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Behavioural insights case study: ensuring children get the right support

This project used behavioural insights to support the protection of vulnerable children.

In public policy some of the areas with the greatest possible impact are also those with the most difficult problems. Making progress on complex problems generally requires:

  • Behaviour change by a group of individuals.
  • Efforts from multiple stakeholders, often with different opinions about how these problems should be solved.
  • Intricate interdependencies, spanning across work areas and accountabilities.

The protection of vulnerable children is a complex problem with multiple stakeholders. The Child Protection Reporter Support project is helping to tackle this issue through a collaborative interdepartmental project and by using a behavioural insights approach to understand the problem.

The problem

Demand within the Child Protection system has grown significantly over the last decade.

The education sector is a particularly important stakeholder. Teachers and other school staff interact with children regularly and are often the first to notice if a child is at risk or needs support.

This project sought to better understand the decision making process of professionals from the education sector, Child Protection Intake and Child FIRST lead agencies for identification of whether a child is in need of support or protection and appropriate response.

Project objectives

  1. Help children and families receive the right support at the right time.
  2. Support Child Protection, Child FIRST and education professionals to use their areas of expertise in a coordinated way to meet the needs of children and families.

What we found

Diagnose

Data is an important tool for policy makers. It can give clear indications of inputs, outputs and outcomes. But quantitative data alone cannot explain why people are behaving in a certain way. Field-based research enables us to examine the daily experiences of professionals, and how small details that are not often incorporated into traditional policy making can produce different outcomes in practice. This allows us to:

  • Understand the context of a problem.
  • Observe behaviours that people may not think are important enough to mention in interviews.
  • Give frontline professionals the opportunity to contribute directly to the decision making process.

Fieldwork and observation

Qualitative research is a key input into policy making and service design. Unlike traditional consultation, observing people while they are doing a task rather than having them describe the task to you provides a more fulsome understanding of how a process really works. When we are familiar with something we often don’t comment on steps that have become second nature. We are surrounded by information and our brains automatically filter most of it out to allow us to focus on the things that we need to make a decision. It is then difficult for us to articulate these steps; we have simply put them to the back of our minds.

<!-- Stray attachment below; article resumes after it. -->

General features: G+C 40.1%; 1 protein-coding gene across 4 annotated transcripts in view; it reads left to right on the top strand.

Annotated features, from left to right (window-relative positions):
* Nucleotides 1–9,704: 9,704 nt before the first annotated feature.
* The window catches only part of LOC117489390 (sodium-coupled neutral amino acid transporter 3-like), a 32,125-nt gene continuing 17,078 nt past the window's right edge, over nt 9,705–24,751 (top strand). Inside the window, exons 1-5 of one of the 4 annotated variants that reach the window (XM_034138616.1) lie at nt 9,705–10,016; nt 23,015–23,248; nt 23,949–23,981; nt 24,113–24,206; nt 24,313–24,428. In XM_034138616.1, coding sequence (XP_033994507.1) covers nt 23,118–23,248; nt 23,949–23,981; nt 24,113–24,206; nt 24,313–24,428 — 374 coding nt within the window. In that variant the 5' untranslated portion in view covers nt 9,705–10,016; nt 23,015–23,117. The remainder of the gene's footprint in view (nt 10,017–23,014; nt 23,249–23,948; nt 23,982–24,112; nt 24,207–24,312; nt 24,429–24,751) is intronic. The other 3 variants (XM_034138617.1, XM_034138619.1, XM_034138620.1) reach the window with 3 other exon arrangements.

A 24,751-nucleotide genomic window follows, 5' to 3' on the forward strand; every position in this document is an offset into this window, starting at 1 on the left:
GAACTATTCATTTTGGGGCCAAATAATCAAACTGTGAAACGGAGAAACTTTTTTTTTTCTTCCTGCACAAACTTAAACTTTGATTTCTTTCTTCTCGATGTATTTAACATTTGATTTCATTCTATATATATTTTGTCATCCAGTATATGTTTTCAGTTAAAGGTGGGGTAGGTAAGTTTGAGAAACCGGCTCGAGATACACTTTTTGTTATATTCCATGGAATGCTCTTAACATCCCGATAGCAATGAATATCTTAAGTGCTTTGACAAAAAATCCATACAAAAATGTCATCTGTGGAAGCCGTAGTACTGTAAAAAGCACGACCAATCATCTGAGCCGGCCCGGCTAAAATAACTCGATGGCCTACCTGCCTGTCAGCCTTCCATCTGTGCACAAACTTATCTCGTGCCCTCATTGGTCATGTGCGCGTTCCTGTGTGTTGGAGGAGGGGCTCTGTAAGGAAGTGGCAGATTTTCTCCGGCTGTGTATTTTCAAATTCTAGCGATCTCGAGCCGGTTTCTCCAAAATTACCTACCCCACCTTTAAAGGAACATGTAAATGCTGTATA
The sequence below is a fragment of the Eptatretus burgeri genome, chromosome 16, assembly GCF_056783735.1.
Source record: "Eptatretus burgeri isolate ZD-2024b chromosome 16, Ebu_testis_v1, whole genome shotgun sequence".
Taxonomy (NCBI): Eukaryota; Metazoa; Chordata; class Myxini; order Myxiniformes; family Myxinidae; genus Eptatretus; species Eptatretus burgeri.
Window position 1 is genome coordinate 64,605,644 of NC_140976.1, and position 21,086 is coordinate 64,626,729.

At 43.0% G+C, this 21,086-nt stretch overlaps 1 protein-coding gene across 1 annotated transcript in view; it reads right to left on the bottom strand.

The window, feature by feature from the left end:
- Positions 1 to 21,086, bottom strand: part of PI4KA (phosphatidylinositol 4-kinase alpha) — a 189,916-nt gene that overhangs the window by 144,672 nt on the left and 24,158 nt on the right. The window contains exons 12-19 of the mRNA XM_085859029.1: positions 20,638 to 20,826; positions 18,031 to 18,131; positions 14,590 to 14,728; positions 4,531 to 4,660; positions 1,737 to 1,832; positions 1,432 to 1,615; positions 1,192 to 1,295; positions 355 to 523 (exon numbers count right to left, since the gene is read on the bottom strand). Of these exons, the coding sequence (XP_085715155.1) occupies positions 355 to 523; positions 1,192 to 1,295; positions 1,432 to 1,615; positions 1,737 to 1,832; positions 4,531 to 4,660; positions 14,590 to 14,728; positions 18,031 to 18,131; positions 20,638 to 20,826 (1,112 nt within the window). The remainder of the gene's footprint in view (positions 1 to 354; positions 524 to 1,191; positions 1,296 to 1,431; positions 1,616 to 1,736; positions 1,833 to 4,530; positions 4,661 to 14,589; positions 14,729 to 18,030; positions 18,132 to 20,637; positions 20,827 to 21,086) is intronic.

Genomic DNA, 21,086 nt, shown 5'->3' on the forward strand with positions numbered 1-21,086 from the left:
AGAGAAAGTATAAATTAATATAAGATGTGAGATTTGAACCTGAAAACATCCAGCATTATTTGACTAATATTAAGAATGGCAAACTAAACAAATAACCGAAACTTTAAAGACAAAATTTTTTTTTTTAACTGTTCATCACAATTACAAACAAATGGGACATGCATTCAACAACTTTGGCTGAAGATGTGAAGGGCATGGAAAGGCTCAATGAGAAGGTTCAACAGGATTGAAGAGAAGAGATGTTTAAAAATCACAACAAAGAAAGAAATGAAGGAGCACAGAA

Approximately 180 hours of fieldwork and consultations by the cross-departmental team were conducted with Child Protection Practitioners, education professionals and Child FIRST lead agencies to understand:

  • How a child or young person’s risk is first recognised and understood.
  • How professionals respond when a child or young person is identified as at risk.
  • How supported by each other education professionals, Child Protection Practitioners and Child FIRST Practitioners feel to meet the child’s needs.

This fieldwork provided rich qualitative evidence about what possible actions would help to make the system work better.

For example, professionals reflected that they don’t always receive feedback on the results of the reports into the Child Protection system. Behavioural science literature suggests that timely feedback on a decision or action is more likely to change behaviour the next time a similar decision or action is required. We are currently considering how this feedback could be provided.

“We’re the ones seeing the kids five days a week and we have to support the child when you [Child Protection] go.”

~ Education professional

“All professional reporters should be advised of the outcome of their call.”

~ Child Protection Practitioner

What's next?

This project is now moving into its next phase. We will be able to confidently propose policy directions, knowing that impacted frontline and policy professionals have contributed to their development throughout the decision making process.

Thanks

We thank our partners the Department of Health and Human Services, the Department of Education and Training and the frontline professionals who generously gave their time and expertise.

Reviewed 05 July 2019

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